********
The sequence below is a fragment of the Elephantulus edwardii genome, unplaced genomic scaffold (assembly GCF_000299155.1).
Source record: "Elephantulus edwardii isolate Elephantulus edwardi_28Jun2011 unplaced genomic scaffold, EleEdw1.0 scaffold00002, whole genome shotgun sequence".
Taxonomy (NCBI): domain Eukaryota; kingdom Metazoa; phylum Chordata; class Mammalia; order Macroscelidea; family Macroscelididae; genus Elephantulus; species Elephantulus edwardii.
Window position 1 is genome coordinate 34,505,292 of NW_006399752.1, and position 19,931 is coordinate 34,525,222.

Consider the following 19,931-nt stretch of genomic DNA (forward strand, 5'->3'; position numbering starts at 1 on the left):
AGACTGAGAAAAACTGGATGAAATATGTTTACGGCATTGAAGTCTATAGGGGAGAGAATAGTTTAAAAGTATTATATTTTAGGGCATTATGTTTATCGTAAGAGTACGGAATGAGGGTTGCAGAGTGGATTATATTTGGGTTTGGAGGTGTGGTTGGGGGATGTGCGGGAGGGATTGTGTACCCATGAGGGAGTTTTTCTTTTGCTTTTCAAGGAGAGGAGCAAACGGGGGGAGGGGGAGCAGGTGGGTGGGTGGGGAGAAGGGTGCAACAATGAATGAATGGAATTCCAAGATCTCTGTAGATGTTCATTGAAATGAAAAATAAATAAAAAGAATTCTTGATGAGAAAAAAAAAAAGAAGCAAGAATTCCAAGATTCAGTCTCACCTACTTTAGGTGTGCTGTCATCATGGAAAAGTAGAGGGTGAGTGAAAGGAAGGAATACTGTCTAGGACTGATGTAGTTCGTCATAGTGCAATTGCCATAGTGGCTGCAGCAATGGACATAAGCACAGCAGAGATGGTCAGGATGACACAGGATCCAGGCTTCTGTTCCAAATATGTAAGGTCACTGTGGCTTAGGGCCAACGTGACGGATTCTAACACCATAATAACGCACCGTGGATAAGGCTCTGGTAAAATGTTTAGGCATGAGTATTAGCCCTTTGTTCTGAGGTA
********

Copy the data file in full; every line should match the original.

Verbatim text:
The sequence below is a fragment of the Elephantulus edwardii genome, unplaced genomic scaffold (assembly GCF_000299155.1).
Source record: "Elephantulus edwardii isolate Elephantulus edwardi_28Jun2011 unplaced genomic scaffold, EleEdw1.0 scaffold00002, whole genome shotgun sequence".
Taxonomy (NCBI): domain Eukaryota; kingdom Metazoa; phylum Chordata; class Mammalia; order Macroscelidea; family Macroscelididae; genus Elephantulus; species Elephantulus edwardii.
Window position 1 is genome coordinate 34,505,292 of NW_006399752.1, and position 19,931 is coordinate 34,525,222.

Consider the following 19,931-nt stretch of genomic DNA (forward strand, 5'->3'; position numbering starts at 1 on the left):
AGACTGAGAAAAACTGGATGAAATATGTTTACGGCATTGAAGTCTATAGGGGAGAGAATAGTTTAAAAGTATTATATTTTAGGGCATTATGTTTATCGTAAGAGTACGGAATGAGGGTTGCAGAGTGGATTATATTTGGGTTTGGAGGTGTGGTTGGGGGATGTGCGGGAGGGATTGTGTACCCATGAGGGAGTTTTTCTTTTGCTTTTCAAGGAGAGGAGCAAACGGGGGGAGGGGGAGCAGGTGGGTGGGTGGGGAGAAGGGTGCAACAATGAATGAATGGAATTCCAAGATCTCTGTAGATGTTCATTGAAATGAAAAATAAATAAAAAGAATTCTTGATGAGAAAAAAAAAAAGAAGCAAGAATTCCAAGATTCAGTCTCACCTACTTTAGGTGTGCTGTCATCATGGAAAAGTAGAGGGTGAGTGAAAGGAAGGAATACTGTCTAGGACTGATGTAGTTCGTCATAGTGCAATTGCCATAGTGGCTGCAGCAATGGACATAAGCACAGCAGAGATGGTCAGGATGACACAGGATCCAGGCTTCTGTTCCAAATATGTAAGGTCACTGTGGCTTAGGGCCAACGTGACGGATTCTAACACCATAATAACGCACCGTGGATAAGGCTCTGGTAAAATGTTTAGGCATGAGTATTAGCCCTTTGTTCTGAGGTA